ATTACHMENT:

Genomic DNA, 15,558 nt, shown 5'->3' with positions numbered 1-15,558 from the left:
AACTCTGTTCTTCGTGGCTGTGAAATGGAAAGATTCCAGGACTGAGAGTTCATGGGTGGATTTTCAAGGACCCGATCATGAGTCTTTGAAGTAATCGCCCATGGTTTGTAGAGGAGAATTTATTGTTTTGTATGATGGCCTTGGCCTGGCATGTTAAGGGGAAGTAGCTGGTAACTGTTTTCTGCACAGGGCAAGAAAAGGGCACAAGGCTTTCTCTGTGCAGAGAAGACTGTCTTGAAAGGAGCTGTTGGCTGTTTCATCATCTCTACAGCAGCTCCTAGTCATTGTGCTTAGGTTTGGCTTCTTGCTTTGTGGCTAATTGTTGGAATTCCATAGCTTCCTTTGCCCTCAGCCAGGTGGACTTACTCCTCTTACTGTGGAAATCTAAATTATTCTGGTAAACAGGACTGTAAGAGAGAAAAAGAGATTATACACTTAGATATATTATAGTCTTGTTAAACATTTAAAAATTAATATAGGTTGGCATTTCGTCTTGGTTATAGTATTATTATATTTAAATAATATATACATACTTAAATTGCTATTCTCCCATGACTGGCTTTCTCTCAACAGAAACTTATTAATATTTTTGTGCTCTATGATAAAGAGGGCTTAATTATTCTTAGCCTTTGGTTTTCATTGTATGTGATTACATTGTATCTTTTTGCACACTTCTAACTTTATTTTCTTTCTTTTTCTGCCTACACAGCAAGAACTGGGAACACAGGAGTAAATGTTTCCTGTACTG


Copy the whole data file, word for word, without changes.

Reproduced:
Genomic DNA, 15,558 nt, shown 5'->3' with positions numbered 1-15,558 from the left:
AACTCTGTTCTTCGTGGCTGTGAAATGGAAAGATTCCAGGACTGAGAGTTCATGGGTGGATTTTCAAGGACCCGATCATGAGTCTTTGAAGTAATCGCCCATGGTTTGTAGAGGAGAATTTATTGTTTTGTATGATGGCCTTGGCCTGGCATGTTAAGGGGAAGTAGCTGGTAACTGTTTTCTGCACAGGGCAAGAAAAGGGCACAAGGCTTTCTCTGTGCAGAGAAGACTGTCTTGAAAGGAGCTGTTGGCTGTTTCATCATCTCTACAGCAGCTCCTAGTCATTGTGCTTAGGTTTGGCTTCTTGCTTTGTGGCTAATTGTTGGAATTCCATAGCTTCCTTTGCCCTCAGCCAGGTGGACTTACTCCTCTTACTGTGGAAATCTAAATTATTCTGGTAAACAGGACTGTAAGAGAGAAAAAGAGATTATACACTTAGATATATTATAGTCTTGTTAAACATTTAAAAATTAATATAGGTTGGCATTTCGTCTTGGTTATAGTATTATTATATTTAAATAATATATACATACTTAAATTGCTATTCTCCCATGACTGGCTTTCTCTCAACAGAAACTTATTAATATTTTTGTGCTCTATGATAAAGAGGGCTTAATTATTCTTAGCCTTTGGTTTTCATTGTATGTGATTACATTGTATCTTTTTGCACACTTCTAACTTTATTTTCTTTCTTTTTCTGCCTACACAGCAAGAACTGGGAACACAGGAGTAAATGTTTCCTGTACTG